Ontario’s road transportation network underpins our economy and quality of life by enabling 12 million citizens to travel to their jobs, do their shopping, visit family and friends, and participate in leisure and recreation activities. However, since Ontarians are driving over 91 billion kilometres annually, this travel results in several environmental, economic and social challenges (e.g., climate change/GHGs, air quality problems, congestion, stormwater contamination, infrastructure issues, urban sprawl, safety and health impacts).
Despite growing public awareness of these intertwined quality-of-life issues, the demand for road infrastructure to accommodate single-occupancy vehicles and trucks is projected to increase in lockstep with the economy and population growth. As a result, all levels of government are grappling with new transportation policies and techniques to manage the challenges. Over the last several years, substantial progress has been made in developing sustainable transportation policies that:
- balance transit, walking and cycling with road building and automobile/truck use through research, infrastructure investments, and commuter programs;
- promote road geometrics and streetscapes designed to slow down traffic so that communities are safer, healthier and more equitable for all ages and physical abilities;
- protect air, water and agriculture through better land use planning (e.g. intensification, preservation of green space/farmland);
- promote intelligent transportation systems and “green” vehicles of all types;
- consider new fiscal tools that finance infrastructure (e.g. Tax Increment Financing) and are related to emissions (e.g. carbon tax).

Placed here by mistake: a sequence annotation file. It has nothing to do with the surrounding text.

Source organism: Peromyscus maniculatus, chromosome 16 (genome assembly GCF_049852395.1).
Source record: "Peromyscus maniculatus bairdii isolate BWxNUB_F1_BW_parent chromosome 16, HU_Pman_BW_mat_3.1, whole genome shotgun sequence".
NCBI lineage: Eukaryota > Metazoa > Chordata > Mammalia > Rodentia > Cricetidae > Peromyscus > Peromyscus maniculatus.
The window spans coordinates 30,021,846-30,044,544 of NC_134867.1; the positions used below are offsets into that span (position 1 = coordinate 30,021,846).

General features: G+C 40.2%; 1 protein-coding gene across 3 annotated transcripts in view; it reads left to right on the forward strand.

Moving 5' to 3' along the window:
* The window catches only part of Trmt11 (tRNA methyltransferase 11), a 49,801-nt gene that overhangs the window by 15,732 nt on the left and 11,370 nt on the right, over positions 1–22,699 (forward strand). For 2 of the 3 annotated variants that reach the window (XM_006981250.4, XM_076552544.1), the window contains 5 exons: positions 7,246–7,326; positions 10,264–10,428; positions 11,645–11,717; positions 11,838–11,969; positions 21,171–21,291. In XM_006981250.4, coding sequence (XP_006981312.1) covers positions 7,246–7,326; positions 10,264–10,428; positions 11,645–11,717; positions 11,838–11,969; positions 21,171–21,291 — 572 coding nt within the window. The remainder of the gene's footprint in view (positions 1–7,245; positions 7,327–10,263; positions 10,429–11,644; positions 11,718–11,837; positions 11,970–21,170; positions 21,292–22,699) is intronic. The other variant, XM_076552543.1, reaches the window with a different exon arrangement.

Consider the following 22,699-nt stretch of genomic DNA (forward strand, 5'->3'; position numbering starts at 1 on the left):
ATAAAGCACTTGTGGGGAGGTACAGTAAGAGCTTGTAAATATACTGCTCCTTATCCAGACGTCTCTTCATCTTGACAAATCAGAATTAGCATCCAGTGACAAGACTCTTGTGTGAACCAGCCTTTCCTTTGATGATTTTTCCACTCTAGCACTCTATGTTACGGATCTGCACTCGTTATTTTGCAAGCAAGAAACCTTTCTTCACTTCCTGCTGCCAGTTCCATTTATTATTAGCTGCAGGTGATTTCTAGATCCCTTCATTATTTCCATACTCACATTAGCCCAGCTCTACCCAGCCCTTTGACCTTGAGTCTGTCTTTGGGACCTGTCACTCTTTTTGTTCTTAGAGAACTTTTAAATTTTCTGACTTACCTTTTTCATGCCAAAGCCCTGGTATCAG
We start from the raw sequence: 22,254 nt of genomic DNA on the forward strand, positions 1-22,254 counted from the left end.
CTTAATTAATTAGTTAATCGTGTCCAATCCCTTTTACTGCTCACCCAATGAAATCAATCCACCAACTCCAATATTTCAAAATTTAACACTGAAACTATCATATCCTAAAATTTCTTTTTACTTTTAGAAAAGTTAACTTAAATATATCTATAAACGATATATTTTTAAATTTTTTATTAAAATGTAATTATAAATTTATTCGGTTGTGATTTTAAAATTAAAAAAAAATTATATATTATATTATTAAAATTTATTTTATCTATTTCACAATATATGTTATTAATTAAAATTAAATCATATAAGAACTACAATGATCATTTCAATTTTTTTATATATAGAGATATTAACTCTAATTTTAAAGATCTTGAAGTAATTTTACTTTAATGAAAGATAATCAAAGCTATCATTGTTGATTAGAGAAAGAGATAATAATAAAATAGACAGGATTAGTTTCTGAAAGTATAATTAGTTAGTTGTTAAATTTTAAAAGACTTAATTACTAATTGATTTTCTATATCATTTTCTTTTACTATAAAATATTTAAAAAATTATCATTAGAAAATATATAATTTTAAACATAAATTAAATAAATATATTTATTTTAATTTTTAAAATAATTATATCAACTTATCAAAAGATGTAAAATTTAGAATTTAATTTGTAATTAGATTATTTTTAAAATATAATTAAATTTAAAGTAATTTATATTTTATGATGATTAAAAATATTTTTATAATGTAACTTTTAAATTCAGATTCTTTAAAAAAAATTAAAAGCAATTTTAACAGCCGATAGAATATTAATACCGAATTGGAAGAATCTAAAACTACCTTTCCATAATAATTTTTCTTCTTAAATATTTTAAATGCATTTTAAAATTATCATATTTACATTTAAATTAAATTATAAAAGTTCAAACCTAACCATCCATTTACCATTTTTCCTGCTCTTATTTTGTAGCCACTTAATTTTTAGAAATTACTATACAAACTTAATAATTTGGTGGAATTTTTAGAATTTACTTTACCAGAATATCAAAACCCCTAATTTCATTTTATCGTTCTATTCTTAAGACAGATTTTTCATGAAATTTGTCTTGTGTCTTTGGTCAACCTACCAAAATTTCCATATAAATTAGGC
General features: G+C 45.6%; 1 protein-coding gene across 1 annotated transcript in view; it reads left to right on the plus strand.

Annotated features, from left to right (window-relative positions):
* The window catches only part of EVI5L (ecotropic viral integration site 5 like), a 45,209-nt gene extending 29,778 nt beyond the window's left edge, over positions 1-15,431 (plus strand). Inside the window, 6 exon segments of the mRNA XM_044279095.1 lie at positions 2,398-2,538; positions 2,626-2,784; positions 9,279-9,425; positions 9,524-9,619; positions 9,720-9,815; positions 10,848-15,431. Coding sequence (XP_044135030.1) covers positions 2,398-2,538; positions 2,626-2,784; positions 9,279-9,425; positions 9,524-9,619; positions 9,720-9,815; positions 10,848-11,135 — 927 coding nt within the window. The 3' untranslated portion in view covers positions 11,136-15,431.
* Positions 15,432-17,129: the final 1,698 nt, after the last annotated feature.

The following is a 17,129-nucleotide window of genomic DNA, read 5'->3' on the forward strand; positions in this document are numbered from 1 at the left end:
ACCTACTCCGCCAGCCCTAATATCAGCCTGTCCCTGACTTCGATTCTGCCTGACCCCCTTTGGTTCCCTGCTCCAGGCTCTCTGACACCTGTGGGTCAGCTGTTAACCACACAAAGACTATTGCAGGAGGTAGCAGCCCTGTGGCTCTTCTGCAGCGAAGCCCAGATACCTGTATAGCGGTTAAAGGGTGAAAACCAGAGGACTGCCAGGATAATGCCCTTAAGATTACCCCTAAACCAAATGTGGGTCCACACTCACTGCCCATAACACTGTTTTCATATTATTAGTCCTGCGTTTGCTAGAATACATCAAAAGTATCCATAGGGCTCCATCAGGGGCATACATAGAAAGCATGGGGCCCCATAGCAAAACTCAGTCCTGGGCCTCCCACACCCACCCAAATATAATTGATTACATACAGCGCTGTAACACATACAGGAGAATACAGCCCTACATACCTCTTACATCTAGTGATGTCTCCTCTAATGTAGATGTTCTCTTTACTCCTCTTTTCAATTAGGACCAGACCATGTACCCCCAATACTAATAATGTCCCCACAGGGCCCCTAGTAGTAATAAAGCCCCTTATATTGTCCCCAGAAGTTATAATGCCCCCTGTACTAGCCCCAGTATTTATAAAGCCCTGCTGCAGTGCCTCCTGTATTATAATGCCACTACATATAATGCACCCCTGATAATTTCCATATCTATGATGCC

But these measures can only go so far in solving the environmental, social and economic impacts that come with increasing growth in automotive and goods movement trips. Therefore, progressive governments around the world have suggested that properly structured transportation user fees -- commonly associated with transportation demand management (TDM) -- can reduce congestion by helping to motivate sustainable modal choices while ensuring that road users pay their fair share of multi-billion dollar transportation plans and infrastructure.
Learning from global experience, Metrolinx suggested in early 2008 that user fees are one way to positively motivate sustainable transportation choices amongst road users in the Greater Toronto and Hamilton Area (GTHA). Parking fees, road pricing and other measures can help pay more directly for the implementation of The Big Move, Metrolinx’s $50 billion regional transportation plan (a plan that includes maintaining existing infrastructure, constructing new multi-modal facilities and supporting TDM programs). In a 2008 report entitled Financing Public Transit and Transportation in the Greater Toronto Area and Hamilton: Future Initiatives, the Residential and Civil Construction Alliance of Ontario (RCCAO) also supported this direction by outlining several fiscal instruments that could reduce gridlock, lower GHG emissions and encourage greater transit use. Although Metrolinx plans to release a long-term investment strategy in 2013, to date a pricing dialogue with the public has not materialized. As a result, Healthy Transport Consulting picked up the torch in 2008. We believe that with full public information and debate, Metrolinx’s regional transportation plan-- and other provincial transportation plans -- will have a much better chance to become a reality “on the ground” over the next 30 years.